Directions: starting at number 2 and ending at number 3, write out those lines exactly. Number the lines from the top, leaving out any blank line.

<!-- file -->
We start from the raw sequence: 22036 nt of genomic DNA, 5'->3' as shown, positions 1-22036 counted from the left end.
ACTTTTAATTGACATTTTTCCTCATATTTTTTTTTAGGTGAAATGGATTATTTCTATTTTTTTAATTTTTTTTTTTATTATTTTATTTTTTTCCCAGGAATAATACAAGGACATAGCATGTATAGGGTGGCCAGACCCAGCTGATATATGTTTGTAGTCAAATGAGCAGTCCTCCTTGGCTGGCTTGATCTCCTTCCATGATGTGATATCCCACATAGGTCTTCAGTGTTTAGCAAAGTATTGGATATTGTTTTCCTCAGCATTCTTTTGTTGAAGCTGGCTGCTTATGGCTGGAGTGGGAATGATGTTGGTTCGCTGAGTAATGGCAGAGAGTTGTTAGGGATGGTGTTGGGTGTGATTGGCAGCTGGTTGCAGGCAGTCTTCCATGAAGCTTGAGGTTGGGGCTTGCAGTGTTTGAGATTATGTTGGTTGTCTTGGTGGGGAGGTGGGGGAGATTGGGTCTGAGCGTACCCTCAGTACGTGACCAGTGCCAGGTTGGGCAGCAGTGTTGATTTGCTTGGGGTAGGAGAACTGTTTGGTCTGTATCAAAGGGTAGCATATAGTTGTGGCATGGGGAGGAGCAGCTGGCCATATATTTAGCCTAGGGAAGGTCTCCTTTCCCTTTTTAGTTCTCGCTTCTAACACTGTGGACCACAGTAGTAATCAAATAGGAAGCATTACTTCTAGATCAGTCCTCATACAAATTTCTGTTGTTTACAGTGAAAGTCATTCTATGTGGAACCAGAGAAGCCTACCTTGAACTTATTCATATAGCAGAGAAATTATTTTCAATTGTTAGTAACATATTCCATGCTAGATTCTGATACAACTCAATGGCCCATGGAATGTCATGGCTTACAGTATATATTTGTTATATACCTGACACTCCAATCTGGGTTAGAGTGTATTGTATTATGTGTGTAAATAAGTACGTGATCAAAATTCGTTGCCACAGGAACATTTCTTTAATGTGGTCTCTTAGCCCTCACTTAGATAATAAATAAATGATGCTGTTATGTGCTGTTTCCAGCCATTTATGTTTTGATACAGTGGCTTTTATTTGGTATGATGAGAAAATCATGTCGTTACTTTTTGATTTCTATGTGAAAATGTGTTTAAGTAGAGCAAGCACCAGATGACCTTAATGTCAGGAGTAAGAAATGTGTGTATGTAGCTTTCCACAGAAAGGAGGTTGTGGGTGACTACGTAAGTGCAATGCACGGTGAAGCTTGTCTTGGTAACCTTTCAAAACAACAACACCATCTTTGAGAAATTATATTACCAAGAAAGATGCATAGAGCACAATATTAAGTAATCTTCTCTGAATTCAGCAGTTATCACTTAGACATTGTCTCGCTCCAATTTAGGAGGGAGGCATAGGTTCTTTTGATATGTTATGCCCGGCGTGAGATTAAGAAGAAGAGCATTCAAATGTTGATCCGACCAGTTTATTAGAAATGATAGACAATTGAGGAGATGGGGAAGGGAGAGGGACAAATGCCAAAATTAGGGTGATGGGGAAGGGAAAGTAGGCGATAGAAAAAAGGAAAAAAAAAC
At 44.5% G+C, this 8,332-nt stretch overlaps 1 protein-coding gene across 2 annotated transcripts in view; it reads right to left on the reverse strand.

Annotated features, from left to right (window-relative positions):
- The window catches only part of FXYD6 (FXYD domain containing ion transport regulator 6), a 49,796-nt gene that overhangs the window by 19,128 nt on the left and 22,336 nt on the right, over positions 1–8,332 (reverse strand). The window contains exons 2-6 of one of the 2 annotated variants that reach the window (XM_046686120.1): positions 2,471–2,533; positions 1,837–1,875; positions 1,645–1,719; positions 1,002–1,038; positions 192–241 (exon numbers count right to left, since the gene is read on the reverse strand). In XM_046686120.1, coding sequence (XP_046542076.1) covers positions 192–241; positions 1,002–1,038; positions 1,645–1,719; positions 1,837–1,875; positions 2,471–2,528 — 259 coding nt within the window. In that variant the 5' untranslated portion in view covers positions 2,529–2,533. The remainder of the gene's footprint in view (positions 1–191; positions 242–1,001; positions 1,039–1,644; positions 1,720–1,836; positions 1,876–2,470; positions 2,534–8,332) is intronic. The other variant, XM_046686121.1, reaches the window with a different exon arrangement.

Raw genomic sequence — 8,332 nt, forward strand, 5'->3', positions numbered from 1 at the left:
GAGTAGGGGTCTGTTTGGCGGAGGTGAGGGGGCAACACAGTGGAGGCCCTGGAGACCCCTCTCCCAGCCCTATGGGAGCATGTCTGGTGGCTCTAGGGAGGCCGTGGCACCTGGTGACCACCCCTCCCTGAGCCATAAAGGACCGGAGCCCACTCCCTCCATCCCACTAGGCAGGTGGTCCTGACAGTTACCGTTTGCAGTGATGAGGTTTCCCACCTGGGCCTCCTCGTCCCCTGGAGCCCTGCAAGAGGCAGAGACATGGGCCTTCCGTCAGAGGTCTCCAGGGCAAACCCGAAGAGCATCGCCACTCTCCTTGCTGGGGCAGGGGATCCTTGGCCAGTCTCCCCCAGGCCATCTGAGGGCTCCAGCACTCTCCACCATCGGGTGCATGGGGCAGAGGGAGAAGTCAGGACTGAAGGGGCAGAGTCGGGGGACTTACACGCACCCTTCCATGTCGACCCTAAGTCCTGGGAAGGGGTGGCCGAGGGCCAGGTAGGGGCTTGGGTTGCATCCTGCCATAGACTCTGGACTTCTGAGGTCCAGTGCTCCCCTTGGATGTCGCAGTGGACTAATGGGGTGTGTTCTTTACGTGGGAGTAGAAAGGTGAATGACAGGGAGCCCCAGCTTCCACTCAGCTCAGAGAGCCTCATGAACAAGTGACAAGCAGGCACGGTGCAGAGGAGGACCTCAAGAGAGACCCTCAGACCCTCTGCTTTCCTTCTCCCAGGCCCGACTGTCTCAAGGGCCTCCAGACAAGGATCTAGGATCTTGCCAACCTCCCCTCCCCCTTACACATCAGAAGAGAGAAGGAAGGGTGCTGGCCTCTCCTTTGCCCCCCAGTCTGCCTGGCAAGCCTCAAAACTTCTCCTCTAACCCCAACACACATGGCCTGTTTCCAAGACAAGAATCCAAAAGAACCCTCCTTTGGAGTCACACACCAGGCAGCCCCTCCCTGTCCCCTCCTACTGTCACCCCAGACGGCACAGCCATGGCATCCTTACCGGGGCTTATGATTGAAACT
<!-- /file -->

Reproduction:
ACTTTTAATTGACATTTTTCCTCATATTTTTTTTTAGGTGAAATGGATTATTTCTATTTTTTTAATTTTTTTTTTTATTATTTTATTTTTTTCCCAGGAATAATACAAGGACATAGCATGTATAGGGTGGCCAGACCCAGCTGATATATGTTTGTAGTCAAATGAGCAGTCCTCCTTGGCTGGCTTGATCTCCTTCCATGATGTGATATCCCACATAGGTCTTCAGTGTTTAGCAAAGTATTGGATATTGTTTTCCTCAGCATTCTTTTGTTGAAGCTGGCTGCTTATGGCTGGAGTGGGAATGATGTTGGTTCGCTGAGTAATGGCAGAGAGTTGTTAGGGATGGTGTTGGGTGTGATTGGCAGCTGGTTGCAGGCAGTCTTCCATGAAGCTTGAGGTTGGGGCTTGCAGTGTTTGAGATTATGTTGGTTGTCTTGGTGGGGAGGTGGGGGAGATTGGGTCTGAGCGTACCCTCAGTACGTGACCAGTGCCAGGTTGGGCAGCAGTGTTGATTTGCTTGGGGTAGGAGAACTGTTTGGTCTGTATCAAAGGGTAGCATATAGTTGTGGCATGGGGAGGAGCAGCTGGCCATATATTTAGCCTAGGGAAGGTCTCCTTTCCCTTTTTAGTTCTCGCTTCTAACACTGTGGACCACAGTAGTAATCAAATAGGAAGCATTACTTCTAGATCAGTCCTCATACAAATTTCTGTTGTTTACAGTGAAAGTCATTCTATGTGGAACCAGAGAAGCCTACCTTGAACTTATTCATATAGCAGAGAAATTATTTTCAATTGTTAGTAACATATTCCATGCTAGATTCTGATACAACTCAATGGCCCATGGAATGTCATGGCTTACAGTATATATTTGTTATATACCTGACACTCCAATCTGGGTTAGAGTGTATTGTATTATGTGTGTAAATAAGTACGTGATCAAAATTCGTTGCCACAGGAACATTTCTTTAATGTGGTCTCTTAGCCCTCACTTAGATAATAAATAAATGATGCTGTTATGTGCTGTTTCCAGCCATTTATGTTTTGATACAGTGGCTTTTATTTGGTATGATGAGAAAATCATGTCGTTACTTTTTGATTTCTATGTGAAAATGTGTTTAAGTAGAGCAAGCACCAGATGACCTTAATGTCAGGAGTAAGAAATGTGTGTATGTAGCTTTCCACAGAAAGGAGGTTGTGGGTGACTACGTAAGTGCAATGCACGGTGAAGCTTGTCTTGGTAACCTTTCAAAACAACAACACCATCTTTGAGAAATTATATTACCAAGAAAGATGCATAGAGCACAATATTAAGTAATCTTCTCTGAATTCAGCAGTTATCACTTAGACATTGTCTCGCTCCAATTTAGGAGGGAGGCATAGGTTCTTTTGATATGTTATGCCCGGCGTGAGATTAAGAAGAAGAGCATTCAAATGTTGATCCGACCAGTTTATTAGAAATGATAGACAATTGAGGAGATGGGGAAGGGAGAGGGACAAATGCCAAAATTAGGGTGATGGGGAAGGGAAAGTAGGCGATAGAAAAAAGGAAAAAAAAAC
At 44.5% G+C, this 8,332-nt stretch overlaps 1 protein-coding gene across 2 annotated transcripts in view; it reads right to left on the reverse strand.